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can you sue your former employer for giving you a bad reference?

An employee you fired has given your name as a reference for a new job. You'd like to save someone else from trouble by telling the prospective employer what you know. However, your lawyer has advised you not to give out references.
If you haven't listened to that advice before, you'd better start listening now. For the past decade, attorneys have advised employers not to provide references because a former employee might sue over defamation. In February, the U.S. Supreme Court issued a ruling that gives employers an even stronger reason to clam up. The ruling effectively extends the reach of federal anti-discrimination laws to former employees, who may now sue you over a bad reference by claiming your motive was retaliation.,2361,227330,00.html
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Definately start talking to some lawyers...if a bad reference cost you a job, you definately have a monetary claim. Hit em' up!
Hmm seems like this one's been bumped up. Anyway, I guess when the bad reference isn't truthful and it's done just to destroy your image... start talking to your lawyer and I guess there's a case you can file.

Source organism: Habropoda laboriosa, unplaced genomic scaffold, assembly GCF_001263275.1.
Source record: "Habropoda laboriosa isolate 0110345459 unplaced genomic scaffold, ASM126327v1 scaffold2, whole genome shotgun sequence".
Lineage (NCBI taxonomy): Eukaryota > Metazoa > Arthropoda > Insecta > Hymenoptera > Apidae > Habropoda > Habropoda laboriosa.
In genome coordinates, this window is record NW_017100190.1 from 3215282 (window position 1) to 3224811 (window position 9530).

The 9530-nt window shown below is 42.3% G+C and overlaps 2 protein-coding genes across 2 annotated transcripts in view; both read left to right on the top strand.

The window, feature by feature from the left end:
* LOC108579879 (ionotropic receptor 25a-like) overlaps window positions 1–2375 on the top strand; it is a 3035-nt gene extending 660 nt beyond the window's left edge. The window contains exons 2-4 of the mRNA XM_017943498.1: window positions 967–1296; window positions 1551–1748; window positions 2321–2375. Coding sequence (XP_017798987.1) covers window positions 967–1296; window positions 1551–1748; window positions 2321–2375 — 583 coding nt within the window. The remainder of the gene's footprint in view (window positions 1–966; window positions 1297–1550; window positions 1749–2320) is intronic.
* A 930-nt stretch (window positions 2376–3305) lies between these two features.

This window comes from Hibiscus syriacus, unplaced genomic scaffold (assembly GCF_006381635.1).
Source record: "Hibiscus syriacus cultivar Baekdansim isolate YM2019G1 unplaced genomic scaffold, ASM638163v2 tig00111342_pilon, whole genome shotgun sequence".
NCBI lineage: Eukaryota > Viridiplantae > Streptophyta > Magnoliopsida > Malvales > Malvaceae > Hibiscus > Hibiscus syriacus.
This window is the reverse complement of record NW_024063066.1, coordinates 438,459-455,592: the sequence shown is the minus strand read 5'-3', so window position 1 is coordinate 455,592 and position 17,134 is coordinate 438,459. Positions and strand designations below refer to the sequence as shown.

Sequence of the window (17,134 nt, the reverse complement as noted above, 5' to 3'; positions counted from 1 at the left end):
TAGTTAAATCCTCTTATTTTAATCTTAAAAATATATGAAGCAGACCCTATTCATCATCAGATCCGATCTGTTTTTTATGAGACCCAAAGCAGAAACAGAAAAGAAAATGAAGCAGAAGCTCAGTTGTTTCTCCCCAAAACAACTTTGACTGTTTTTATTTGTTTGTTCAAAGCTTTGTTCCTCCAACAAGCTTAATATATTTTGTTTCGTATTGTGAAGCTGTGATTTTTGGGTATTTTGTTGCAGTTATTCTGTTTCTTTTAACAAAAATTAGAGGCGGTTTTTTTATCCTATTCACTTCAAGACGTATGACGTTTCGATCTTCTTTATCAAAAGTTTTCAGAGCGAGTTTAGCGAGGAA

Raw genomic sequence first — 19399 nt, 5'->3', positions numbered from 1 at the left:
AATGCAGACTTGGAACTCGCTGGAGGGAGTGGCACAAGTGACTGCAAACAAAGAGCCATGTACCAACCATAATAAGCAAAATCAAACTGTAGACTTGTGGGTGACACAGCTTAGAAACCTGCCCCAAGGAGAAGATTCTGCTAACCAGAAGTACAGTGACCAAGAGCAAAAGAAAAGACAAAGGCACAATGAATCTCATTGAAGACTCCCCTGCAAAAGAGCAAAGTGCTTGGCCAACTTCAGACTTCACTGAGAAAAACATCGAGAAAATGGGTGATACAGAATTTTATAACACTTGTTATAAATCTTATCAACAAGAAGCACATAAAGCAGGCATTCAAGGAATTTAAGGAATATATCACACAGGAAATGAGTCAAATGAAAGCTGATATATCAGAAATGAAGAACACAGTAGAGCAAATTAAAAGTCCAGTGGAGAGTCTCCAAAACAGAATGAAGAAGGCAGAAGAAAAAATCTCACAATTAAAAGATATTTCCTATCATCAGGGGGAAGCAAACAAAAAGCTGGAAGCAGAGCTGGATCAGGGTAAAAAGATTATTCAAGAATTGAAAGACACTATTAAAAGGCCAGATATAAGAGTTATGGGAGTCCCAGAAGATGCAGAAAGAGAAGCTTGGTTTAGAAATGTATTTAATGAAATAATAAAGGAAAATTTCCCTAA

I know this has been viewed in a while but I remembered the thread upon encountering this article and might be beneficial to others in the same situation. According to it, you can claim damages in case a former employer gives you bad reference. The difficulty lies in proving that this was actually the case and that it was used to decide against your employment, but in case you have sufficient evidence, I see no reason why you shouldn't.
Yes you can if there is a need. I worked as a Customer Support in software compnay and had some disagreements so they mentioned some negatvie reviews regarding me anyway a realestate agency which sells condos hired me on probation and decided to test me rather than beleving in my experience letter, so my former company was inches away of getting sued if my current company didn't hired me.
The answer is yes! You can file a lawsuit against your former employer for giving out negative references about you. You can potentially sue for defamation. This requires that you meet certain criteria.
  1. Your former employer must have made false statements about you.
  2. They must have published these false statements to an employer you applied to.
  3. Your former employer must have known with certainty that these statements were false.
  4. The statements made are not covered by the legal immunity of privilege.
  5. You must have suffered from these statements being made, such as losing out on potential earnings.
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